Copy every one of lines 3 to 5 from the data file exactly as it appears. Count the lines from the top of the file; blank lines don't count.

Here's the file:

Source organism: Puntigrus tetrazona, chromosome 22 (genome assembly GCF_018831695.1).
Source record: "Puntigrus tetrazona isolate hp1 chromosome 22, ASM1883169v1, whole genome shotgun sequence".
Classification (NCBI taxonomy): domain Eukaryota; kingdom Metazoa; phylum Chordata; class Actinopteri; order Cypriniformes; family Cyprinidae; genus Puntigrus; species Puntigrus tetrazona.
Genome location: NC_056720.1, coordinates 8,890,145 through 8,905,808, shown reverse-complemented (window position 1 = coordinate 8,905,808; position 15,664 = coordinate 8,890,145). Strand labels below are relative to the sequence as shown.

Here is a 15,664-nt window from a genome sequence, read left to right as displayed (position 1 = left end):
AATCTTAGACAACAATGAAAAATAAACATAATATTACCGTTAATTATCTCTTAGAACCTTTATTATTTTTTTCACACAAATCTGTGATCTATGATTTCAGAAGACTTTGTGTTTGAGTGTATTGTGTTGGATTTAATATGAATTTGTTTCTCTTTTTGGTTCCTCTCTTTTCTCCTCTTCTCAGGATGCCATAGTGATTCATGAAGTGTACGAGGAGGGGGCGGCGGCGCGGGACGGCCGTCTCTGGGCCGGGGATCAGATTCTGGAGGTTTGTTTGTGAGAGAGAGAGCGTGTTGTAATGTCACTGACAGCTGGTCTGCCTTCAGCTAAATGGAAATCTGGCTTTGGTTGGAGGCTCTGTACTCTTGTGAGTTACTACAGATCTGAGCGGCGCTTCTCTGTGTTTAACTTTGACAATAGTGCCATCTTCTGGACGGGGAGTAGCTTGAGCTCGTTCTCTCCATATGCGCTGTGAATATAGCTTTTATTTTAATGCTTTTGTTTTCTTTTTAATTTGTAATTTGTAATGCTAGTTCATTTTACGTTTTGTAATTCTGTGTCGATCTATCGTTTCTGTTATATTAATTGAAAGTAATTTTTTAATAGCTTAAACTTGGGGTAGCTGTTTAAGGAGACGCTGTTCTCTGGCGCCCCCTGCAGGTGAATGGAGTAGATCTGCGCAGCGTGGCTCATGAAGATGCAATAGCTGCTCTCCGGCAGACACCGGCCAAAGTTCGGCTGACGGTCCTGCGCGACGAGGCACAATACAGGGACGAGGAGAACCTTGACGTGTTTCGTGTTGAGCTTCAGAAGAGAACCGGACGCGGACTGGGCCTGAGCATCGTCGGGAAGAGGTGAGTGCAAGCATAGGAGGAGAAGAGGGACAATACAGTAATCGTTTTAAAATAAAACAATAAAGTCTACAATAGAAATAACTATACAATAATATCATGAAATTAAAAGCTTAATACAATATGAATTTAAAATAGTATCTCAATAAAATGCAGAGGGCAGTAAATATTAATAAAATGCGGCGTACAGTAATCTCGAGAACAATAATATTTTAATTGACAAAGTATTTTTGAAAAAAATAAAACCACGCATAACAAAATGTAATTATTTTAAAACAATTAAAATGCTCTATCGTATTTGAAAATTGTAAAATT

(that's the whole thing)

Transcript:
Classification (NCBI taxonomy): domain Eukaryota; kingdom Metazoa; phylum Chordata; class Actinopteri; order Cypriniformes; family Cyprinidae; genus Puntigrus; species Puntigrus tetrazona.
Genome location: NC_056720.1, coordinates 8,890,145 through 8,905,808, shown reverse-complemented (window position 1 = coordinate 8,905,808; position 15,664 = coordinate 8,890,145). Strand labels below are relative to the sequence as shown.

Here is a 15,664-nt window from a genome sequence, read left to right as displayed (position 1 = left end):